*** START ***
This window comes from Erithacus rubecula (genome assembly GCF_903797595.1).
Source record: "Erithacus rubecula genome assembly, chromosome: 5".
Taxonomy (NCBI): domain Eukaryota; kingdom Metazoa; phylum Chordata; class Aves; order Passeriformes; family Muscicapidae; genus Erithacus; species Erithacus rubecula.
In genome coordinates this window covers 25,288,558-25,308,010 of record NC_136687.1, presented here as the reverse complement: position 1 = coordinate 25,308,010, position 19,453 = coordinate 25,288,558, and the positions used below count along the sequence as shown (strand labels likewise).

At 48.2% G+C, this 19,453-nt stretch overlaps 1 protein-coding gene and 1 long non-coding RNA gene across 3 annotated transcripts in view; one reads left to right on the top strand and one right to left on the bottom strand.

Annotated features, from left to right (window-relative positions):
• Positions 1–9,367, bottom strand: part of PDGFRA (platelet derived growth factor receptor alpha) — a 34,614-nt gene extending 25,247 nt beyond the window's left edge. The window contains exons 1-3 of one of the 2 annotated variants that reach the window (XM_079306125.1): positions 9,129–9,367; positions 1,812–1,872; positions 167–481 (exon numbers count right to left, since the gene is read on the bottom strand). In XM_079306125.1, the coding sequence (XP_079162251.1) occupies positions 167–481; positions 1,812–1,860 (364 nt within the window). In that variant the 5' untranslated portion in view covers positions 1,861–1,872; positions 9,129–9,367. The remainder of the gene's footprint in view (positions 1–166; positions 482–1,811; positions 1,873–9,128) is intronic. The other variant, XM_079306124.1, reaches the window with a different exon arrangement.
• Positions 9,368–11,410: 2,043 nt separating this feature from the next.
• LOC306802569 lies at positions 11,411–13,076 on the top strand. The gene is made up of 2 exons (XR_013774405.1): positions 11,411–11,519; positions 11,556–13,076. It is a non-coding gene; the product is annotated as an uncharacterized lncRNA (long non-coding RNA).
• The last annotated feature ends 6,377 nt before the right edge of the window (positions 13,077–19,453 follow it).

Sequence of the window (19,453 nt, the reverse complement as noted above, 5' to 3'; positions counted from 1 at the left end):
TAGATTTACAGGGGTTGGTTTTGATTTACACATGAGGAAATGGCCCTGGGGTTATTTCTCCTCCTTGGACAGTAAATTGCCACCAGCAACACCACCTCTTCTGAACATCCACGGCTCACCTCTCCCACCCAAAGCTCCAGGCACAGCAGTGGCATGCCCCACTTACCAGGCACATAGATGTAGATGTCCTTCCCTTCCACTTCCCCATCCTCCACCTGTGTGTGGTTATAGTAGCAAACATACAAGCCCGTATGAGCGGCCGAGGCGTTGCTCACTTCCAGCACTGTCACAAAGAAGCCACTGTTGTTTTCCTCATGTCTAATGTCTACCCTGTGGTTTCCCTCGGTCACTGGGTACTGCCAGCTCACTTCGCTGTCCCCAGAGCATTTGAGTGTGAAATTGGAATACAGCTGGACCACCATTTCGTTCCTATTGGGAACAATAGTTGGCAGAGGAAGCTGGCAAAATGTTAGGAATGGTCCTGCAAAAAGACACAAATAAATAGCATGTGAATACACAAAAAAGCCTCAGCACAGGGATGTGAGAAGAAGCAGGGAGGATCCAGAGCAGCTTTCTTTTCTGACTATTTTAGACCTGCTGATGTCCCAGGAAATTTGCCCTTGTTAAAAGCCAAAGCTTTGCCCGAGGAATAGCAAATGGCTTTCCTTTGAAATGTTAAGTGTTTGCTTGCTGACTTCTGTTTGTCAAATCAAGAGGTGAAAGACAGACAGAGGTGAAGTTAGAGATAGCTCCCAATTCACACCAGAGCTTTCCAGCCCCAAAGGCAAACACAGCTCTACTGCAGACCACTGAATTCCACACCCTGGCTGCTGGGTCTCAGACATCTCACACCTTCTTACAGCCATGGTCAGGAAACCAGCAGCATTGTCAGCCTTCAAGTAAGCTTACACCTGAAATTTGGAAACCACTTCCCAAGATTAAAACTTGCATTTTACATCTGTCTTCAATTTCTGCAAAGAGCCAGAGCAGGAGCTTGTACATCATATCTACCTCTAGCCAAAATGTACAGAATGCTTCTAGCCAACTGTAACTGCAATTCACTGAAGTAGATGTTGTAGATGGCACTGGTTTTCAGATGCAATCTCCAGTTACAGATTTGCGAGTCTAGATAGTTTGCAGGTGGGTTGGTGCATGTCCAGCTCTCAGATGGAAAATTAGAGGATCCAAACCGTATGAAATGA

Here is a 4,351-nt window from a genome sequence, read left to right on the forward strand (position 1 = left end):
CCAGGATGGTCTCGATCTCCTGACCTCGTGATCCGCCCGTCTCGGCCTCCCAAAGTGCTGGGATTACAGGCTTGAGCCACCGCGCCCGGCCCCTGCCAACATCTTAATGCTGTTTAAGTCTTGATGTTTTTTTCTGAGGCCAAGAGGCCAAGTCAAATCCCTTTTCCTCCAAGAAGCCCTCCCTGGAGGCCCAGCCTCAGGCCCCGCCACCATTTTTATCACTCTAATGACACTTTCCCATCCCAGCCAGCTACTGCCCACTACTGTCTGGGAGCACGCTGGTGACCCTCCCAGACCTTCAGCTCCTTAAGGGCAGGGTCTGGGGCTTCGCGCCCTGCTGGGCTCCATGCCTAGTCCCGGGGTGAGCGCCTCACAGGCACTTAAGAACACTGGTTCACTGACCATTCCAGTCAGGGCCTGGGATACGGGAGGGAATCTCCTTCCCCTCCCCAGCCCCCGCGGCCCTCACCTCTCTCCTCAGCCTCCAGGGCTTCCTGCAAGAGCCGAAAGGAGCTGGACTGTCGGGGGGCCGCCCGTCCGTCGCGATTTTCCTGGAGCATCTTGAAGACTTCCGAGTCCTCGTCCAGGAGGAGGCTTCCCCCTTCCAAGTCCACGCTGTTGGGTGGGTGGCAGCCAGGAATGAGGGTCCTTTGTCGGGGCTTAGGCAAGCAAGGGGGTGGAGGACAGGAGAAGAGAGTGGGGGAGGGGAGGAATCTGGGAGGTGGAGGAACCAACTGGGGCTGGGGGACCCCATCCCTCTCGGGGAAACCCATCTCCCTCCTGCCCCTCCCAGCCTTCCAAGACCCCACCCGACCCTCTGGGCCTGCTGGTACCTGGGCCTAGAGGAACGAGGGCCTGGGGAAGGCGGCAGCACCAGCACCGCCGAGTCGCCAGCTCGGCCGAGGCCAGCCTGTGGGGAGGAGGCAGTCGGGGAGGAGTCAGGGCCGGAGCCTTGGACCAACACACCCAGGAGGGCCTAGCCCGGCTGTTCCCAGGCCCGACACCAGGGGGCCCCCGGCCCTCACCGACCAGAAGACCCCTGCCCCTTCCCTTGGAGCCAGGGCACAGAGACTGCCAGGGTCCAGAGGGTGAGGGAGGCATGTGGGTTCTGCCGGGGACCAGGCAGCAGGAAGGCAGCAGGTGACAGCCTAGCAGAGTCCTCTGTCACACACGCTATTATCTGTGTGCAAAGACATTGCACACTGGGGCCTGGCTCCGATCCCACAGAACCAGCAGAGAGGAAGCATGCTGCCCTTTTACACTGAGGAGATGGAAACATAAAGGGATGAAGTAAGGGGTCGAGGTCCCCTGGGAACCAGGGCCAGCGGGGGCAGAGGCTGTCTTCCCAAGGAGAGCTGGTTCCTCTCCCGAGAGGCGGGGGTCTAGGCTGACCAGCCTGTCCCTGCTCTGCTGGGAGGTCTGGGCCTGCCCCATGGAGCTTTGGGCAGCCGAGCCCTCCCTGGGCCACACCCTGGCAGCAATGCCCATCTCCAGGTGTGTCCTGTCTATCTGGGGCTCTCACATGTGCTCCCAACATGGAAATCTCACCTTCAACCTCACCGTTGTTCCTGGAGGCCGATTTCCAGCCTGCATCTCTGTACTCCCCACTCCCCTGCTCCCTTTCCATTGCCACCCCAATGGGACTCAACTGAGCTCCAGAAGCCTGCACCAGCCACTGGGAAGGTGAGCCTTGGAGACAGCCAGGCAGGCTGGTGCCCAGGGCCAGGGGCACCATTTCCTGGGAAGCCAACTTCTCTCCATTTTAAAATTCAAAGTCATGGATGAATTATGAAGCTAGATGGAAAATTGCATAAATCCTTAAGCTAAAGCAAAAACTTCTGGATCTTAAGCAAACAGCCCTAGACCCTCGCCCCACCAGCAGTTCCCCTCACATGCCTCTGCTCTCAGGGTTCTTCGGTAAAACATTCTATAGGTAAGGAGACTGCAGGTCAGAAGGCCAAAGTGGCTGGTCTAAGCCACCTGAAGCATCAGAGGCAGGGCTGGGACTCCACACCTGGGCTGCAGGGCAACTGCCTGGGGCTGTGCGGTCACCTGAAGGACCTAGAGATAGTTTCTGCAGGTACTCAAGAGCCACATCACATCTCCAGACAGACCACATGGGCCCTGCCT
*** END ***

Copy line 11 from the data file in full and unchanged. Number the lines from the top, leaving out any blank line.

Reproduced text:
Sequence of the window (19,453 nt, the reverse complement as noted above, 5' to 3'; positions counted from 1 at the left end):